22-28 October 2000

Installment #41--Visitor #

(Back to Preceding Week; on to Next Week)

Hilton Pond Hummingbird
Recaptured In Alabama

The yard around the old farmhouse at Hilton Pond Center is criss-crossed with nylon fishing line that extends from inside the building to nearly a dozen traps designed to catch Ruby-throated Hummingbirds. When a hummingbird enters the trap, a quick tug on the string closes the door and safely snares the hummer. These pullstring devices account for about 80% of hummingbirds captured at Hilton Pond Center; the remainder are caught in mist nets deployed for general banding.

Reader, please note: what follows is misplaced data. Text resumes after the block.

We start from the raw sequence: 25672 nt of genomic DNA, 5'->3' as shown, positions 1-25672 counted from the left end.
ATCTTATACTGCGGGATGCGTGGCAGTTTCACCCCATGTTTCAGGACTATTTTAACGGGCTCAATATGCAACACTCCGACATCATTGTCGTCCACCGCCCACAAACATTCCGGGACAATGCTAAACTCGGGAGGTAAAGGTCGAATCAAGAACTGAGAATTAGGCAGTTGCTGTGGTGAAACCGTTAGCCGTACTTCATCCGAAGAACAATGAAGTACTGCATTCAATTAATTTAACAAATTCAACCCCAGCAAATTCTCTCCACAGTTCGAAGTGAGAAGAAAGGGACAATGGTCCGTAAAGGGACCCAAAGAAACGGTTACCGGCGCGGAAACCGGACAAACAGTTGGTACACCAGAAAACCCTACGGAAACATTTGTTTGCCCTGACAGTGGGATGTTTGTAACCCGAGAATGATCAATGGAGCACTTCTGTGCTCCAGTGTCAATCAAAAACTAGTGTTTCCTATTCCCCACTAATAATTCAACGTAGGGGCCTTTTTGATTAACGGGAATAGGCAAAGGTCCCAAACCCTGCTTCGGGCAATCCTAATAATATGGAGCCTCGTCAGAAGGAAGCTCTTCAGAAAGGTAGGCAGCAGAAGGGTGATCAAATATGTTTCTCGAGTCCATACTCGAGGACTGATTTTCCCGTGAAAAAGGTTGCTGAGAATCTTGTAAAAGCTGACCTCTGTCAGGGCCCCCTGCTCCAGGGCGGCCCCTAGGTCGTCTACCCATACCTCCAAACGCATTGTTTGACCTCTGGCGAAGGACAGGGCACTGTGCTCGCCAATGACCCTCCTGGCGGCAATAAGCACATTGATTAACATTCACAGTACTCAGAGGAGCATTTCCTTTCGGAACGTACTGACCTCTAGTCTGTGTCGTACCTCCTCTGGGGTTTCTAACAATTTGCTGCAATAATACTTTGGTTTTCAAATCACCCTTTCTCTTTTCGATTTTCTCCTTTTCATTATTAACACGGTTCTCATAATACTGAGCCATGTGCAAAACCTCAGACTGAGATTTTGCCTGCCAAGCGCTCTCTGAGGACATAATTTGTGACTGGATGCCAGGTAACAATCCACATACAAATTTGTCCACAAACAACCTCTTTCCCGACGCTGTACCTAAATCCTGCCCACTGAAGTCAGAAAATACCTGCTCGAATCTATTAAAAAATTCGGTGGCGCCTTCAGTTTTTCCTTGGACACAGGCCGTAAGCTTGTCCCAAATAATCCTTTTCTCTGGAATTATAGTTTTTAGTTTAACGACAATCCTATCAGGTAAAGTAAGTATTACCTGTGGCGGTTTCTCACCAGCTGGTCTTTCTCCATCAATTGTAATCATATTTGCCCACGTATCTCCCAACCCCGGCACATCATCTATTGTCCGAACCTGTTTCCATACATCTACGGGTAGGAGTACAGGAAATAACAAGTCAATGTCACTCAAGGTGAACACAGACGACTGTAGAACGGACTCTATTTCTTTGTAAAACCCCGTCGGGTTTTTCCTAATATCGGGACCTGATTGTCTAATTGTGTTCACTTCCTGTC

All text & photos © Hilton Pond Center

Operating pullstring traps (below right) is extremely time-intensive. Especially in the prime hummer months of August and September, we spend many hours standing at the farmhouse windows--waiting for a hummingbird to enter one of the traps. On a good day, we may get a half-dozen or more new hummers, but even in August when the local population is at its highest, we sometimes catch no birds despite manning the traps for hours on end. That's why it's so fulfilling when something finally happens to make all the time and effort worthwhile.

Something VERY special occurred this week. Bob Sargent, a fellow hummingbird bander, sent word that a Ruby-throated Hummingbird from Hilton Pond Center had been recaptured in Alabama by two other banders. To quote from Bob's e-mail message: "On October 20, 2000, Master Banders Fred Bassett and Fred Moore made a special trip to Robertsdale, Alabama, in Baldwin County to check out a 'weird hummingbird with with a green sash.' You guessed it! It was banded with band number T86632."